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1. Overview

Typically, we might use the cd command for changing the current working directory. However, let’s consider the case that we’re running some commands in the terminal, and then we want to navigate to the previous directory we were in.

It could be that we can’t remember the previous path, or we may know the path, but we want to go back quickly. In this tutorial, we’re going to see how we can use – as an argument of cd to accomplish this.

2. The Meaning of – With cd

A single dash as an argument for different commands may have different meanings. For instance, using a dash with a command like paste may lead to reading the standard input. But, using a dash as an argument of cd will change the current directory to the previous working directory.

Let’s suppose we’re at /home/pi directory:

$ pwd
/home/pi

Let’s change the current directory to /home:

$ cd /home

Now, let’s use cd – to see what it does:

$ cd -
/home/pi

When we use a single dash as an argument of the cd command it contains the path of the previous working directory (OLDPWD). So, we could quickly get back to where we were (/home/pi).

Note that we can print the value of OLDPWD at any time we want:

$ echo "$OLDPWD"
/home

The OLDPWD variable is set by cd. Now, let’s use cd a few times:

$ cd /
$ cd /etc
$ cd /var
$ cd lib

If we use pwd command, we can see that we’re in /var/lib directory. So, the OLDPWD value would be /var. Now let’s use cd – a couple of times and see the outputs:

$ cd -
/var
$ cd -
/var/lib
$ cd -
/var
$ cd -
/var/lib

We can see that no matter how many times we use cd –, it’s not possible to go back to the first and second directories (/etc and / directory) because OLDPWD is just a variable, not a stack. So, it only contains one value at any given time. Therefore, we’re just toggling between the two last directories. To have a stack of the previous directories, we can consider using the pushd and popd commands.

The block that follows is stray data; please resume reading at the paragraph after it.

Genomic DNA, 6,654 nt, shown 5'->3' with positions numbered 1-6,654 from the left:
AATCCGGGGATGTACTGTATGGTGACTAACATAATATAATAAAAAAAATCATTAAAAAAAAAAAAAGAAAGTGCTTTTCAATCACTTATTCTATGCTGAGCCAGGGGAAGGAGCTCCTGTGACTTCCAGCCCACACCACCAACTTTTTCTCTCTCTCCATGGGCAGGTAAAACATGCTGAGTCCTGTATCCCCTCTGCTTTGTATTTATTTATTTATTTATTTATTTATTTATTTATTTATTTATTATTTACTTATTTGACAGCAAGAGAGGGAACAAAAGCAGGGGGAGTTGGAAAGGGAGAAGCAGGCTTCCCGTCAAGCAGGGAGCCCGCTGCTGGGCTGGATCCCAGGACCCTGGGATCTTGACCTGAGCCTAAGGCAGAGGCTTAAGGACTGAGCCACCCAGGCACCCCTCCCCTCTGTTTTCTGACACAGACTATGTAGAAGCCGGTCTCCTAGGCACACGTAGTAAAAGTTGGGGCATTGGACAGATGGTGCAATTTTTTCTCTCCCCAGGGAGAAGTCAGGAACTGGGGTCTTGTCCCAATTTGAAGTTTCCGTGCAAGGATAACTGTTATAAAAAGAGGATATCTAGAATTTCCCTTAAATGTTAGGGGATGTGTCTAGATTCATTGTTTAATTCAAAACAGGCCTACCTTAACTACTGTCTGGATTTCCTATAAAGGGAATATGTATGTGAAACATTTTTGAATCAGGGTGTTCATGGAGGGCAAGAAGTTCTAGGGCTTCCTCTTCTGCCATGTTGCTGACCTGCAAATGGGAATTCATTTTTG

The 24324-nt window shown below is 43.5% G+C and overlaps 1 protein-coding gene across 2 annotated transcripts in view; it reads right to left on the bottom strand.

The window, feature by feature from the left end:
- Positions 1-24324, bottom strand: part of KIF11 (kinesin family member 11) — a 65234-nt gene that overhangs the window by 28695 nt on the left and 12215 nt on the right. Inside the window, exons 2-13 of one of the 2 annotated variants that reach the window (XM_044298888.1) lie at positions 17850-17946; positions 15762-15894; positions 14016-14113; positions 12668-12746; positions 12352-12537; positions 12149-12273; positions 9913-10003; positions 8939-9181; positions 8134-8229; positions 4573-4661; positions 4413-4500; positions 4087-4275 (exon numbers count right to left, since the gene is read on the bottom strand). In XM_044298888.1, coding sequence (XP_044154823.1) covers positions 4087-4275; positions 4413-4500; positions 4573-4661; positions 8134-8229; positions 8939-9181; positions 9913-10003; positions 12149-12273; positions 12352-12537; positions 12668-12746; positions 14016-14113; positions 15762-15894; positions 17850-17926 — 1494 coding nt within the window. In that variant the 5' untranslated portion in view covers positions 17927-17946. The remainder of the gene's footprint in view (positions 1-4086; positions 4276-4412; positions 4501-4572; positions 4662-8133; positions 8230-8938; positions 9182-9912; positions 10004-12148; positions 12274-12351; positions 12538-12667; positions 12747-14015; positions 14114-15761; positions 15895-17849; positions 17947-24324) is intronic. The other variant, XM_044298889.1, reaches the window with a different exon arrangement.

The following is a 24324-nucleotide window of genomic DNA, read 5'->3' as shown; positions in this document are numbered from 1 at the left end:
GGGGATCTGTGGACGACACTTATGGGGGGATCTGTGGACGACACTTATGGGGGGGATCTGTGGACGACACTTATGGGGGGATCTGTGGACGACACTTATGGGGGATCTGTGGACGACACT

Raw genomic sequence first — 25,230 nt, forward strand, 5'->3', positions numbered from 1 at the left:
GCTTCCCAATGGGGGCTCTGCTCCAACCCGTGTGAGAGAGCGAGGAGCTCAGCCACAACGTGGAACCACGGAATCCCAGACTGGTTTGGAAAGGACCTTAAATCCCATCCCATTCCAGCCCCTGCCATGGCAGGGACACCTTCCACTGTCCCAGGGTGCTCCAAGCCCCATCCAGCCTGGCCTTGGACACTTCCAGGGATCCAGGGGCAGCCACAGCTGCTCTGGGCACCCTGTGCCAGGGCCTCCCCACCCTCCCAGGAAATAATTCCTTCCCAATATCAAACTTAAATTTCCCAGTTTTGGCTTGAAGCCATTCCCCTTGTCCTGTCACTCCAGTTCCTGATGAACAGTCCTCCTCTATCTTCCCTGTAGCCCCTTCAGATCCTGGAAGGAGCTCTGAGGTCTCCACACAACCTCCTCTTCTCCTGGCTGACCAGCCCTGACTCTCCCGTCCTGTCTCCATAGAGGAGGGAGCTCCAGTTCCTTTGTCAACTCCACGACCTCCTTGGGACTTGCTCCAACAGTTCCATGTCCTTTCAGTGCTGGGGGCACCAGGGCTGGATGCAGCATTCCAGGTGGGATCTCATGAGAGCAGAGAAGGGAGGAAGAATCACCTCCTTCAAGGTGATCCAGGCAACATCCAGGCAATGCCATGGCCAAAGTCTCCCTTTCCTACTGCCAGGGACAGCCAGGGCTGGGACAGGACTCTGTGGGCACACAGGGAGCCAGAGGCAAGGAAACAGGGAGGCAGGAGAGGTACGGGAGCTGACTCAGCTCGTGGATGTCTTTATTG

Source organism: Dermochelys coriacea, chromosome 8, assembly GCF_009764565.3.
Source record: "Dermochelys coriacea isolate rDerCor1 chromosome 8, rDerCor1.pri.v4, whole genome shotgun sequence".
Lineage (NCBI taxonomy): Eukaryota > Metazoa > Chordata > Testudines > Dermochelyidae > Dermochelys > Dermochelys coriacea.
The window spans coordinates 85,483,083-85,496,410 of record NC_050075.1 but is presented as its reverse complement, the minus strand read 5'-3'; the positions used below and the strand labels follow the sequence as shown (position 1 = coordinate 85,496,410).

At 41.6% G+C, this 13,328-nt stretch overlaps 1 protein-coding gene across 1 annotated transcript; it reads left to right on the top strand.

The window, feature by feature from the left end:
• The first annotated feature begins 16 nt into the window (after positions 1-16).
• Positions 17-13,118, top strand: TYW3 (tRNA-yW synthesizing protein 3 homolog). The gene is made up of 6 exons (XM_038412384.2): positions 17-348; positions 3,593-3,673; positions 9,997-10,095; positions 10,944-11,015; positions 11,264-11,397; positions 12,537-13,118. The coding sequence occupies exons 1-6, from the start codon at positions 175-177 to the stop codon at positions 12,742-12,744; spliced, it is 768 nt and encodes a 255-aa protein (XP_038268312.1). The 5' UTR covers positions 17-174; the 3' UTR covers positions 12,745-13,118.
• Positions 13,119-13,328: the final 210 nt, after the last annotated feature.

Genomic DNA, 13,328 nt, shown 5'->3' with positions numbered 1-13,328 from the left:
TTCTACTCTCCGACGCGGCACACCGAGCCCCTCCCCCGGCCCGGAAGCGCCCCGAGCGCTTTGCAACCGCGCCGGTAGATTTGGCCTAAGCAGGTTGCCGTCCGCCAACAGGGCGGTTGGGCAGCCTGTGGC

Note that if we use cd – right after the system boots, we’ll get an error:

$ cd -
-bash: cd: OLDPWD not set

That’s because the OLDPWD is not set yet. Also, note that this command will return an exit status of 0 if the process is successful or 1 if the process is unsuccessful:

$ cd -; echo $?
-bash: cd: OLDPWD not set
1

We can use $? which is a special parameter in Linux that contains the exit status of the most recently executed command in the foreground.

3. Equivalent Command to cd –

Notice in the previous examples, we may see that the cd – command is printing the current working directory, in addition to changing the directory. Therefore, we can say that it is equal to the command:

$ cd "$OLDPWD" && pwd

We’re splitting the function of cd – into two parts:

  • Changing the directory to OLDPWD
  • Printing the current working directory

Since the cd command does not print the current working directory, after changing the directory to OLDPWD, we use the pwd command to also print the current working directory.

Of course, if we don’t want cd – to print the current working directory, we can use:

$ cd "$OLDPWD"

4. Conclusion

In this article, we saw how to use cd – to go back to our previous working directory. As we have explained the dash in cd – contains the OLDPWD value.

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If you have a few years of experience in the Linux ecosystem, and you’re interested in sharing that experience with the community, have a look at our Contribution Guidelines.

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